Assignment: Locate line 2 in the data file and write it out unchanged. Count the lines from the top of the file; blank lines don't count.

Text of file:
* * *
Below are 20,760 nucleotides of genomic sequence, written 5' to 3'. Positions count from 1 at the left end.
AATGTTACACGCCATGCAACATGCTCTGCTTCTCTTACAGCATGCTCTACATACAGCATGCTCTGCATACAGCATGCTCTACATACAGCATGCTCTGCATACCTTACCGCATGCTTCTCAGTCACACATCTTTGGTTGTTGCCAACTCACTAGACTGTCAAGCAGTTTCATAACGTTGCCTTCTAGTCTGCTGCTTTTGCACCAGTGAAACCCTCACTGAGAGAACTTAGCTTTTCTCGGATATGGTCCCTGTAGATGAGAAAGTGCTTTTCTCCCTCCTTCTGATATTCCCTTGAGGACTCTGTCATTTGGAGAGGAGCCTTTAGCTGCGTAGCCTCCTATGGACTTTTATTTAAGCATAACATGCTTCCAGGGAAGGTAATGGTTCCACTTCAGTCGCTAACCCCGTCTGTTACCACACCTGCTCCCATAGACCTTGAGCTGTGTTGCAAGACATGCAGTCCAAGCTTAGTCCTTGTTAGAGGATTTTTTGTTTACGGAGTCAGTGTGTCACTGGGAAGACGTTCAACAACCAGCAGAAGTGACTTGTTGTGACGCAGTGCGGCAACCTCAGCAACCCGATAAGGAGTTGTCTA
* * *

AATGTTACACGCCATGCAACATGCTCTGCTTCTCTTACAGCATGCTCTACATACAGCATGCTCTGCATACAGCATGCTCTACATACAGCATGCTCTGCATACCTTACCGCATGCTTCTCAGTCACACATCTTTGGTTGTTGCCAACTCACTAGACTGTCAAGCAGTTTCATAACGTTGCCTTCTAGTCTGCTGCTTTTGCACCAGTGAAACCCTCACTGAGAGAACTTAGCTTTTCTCGGATATGGTCCCTGTAGATGAGAAAGTGCTTTTCTCCCTCCTTCTGATATTCCCTTGAGGACTCTGTCATTTGGAGAGGAGCCTTTAGCTGCGTAGCCTCCTATGGACTTTTATTTAAGCATAACATGCTTCCAGGGAAGGTAATGGTTCCACTTCAGTCGCTAACCCCGTCTGTTACCACACCTGCTCCCATAGACCTTGAGCTGTGTTGCAAGACATGCAGTCCAAGCTTAGTCCTTGTTAGAGGATTTTTTGTTTACGGAGTCAGTGTGTCACTGGGAAGACGTTCAACAACCAGCAGAAGTGACTTGTTGTGACGCAGTGCGGCAACCTCAGCAACCCGATAAGGAGTTGTCTA